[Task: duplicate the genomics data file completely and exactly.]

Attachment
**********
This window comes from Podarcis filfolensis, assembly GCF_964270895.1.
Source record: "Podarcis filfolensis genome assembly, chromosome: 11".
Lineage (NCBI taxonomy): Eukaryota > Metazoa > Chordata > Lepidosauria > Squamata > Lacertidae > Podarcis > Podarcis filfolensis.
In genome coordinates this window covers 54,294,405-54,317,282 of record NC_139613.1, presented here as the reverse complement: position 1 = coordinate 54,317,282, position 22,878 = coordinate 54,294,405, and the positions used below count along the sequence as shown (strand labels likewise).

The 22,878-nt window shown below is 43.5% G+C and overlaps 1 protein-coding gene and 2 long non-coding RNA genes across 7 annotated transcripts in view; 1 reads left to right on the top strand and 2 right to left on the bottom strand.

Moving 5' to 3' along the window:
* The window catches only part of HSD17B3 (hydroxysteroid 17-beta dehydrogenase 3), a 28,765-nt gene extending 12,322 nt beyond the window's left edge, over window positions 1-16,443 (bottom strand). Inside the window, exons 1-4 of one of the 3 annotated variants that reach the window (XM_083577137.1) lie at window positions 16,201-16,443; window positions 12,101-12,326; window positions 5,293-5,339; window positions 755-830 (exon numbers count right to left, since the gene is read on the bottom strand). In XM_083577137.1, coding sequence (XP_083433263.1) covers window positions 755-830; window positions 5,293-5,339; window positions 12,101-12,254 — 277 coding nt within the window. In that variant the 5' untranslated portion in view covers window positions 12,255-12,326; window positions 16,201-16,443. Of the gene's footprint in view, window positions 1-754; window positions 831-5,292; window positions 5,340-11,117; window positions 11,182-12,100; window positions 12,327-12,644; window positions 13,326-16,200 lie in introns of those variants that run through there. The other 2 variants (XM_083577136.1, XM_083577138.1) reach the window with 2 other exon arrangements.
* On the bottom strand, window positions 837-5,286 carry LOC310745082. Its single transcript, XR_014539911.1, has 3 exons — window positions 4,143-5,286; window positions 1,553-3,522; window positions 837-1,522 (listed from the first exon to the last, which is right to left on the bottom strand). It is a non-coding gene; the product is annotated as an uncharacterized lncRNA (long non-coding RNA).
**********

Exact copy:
This window comes from Podarcis filfolensis, assembly GCF_964270895.1.
Source record: "Podarcis filfolensis genome assembly, chromosome: 11".
Lineage (NCBI taxonomy): Eukaryota > Metazoa > Chordata > Lepidosauria > Squamata > Lacertidae > Podarcis > Podarcis filfolensis.
In genome coordinates this window covers 54,294,405-54,317,282 of record NC_139613.1, presented here as the reverse complement: position 1 = coordinate 54,317,282, position 22,878 = coordinate 54,294,405, and the positions used below count along the sequence as shown (strand labels likewise).

The 22,878-nt window shown below is 43.5% G+C and overlaps 1 protein-coding gene and 2 long non-coding RNA genes across 7 annotated transcripts in view; 1 reads left to right on the top strand and 2 right to left on the bottom strand.

Moving 5' to 3' along the window:
* The window catches only part of HSD17B3 (hydroxysteroid 17-beta dehydrogenase 3), a 28,765-nt gene extending 12,322 nt beyond the window's left edge, over window positions 1-16,443 (bottom strand). Inside the window, exons 1-4 of one of the 3 annotated variants that reach the window (XM_083577137.1) lie at window positions 16,201-16,443; window positions 12,101-12,326; window positions 5,293-5,339; window positions 755-830 (exon numbers count right to left, since the gene is read on the bottom strand). In XM_083577137.1, coding sequence (XP_083433263.1) covers window positions 755-830; window positions 5,293-5,339; window positions 12,101-12,254 — 277 coding nt within the window. In that variant the 5' untranslated portion in view covers window positions 12,255-12,326; window positions 16,201-16,443. Of the gene's footprint in view, window positions 1-754; window positions 831-5,292; window positions 5,340-11,117; window positions 11,182-12,100; window positions 12,327-12,644; window positions 13,326-16,200 lie in introns of those variants that run through there. The other 2 variants (XM_083577136.1, XM_083577138.1) reach the window with 2 other exon arrangements.
* On the bottom strand, window positions 837-5,286 carry LOC310745082. Its single transcript, XR_014539911.1, has 3 exons — window positions 4,143-5,286; window positions 1,553-3,522; window positions 837-1,522 (listed from the first exon to the last, which is right to left on the bottom strand). It is a non-coding gene; the product is annotated as an uncharacterized lncRNA (long non-coding RNA).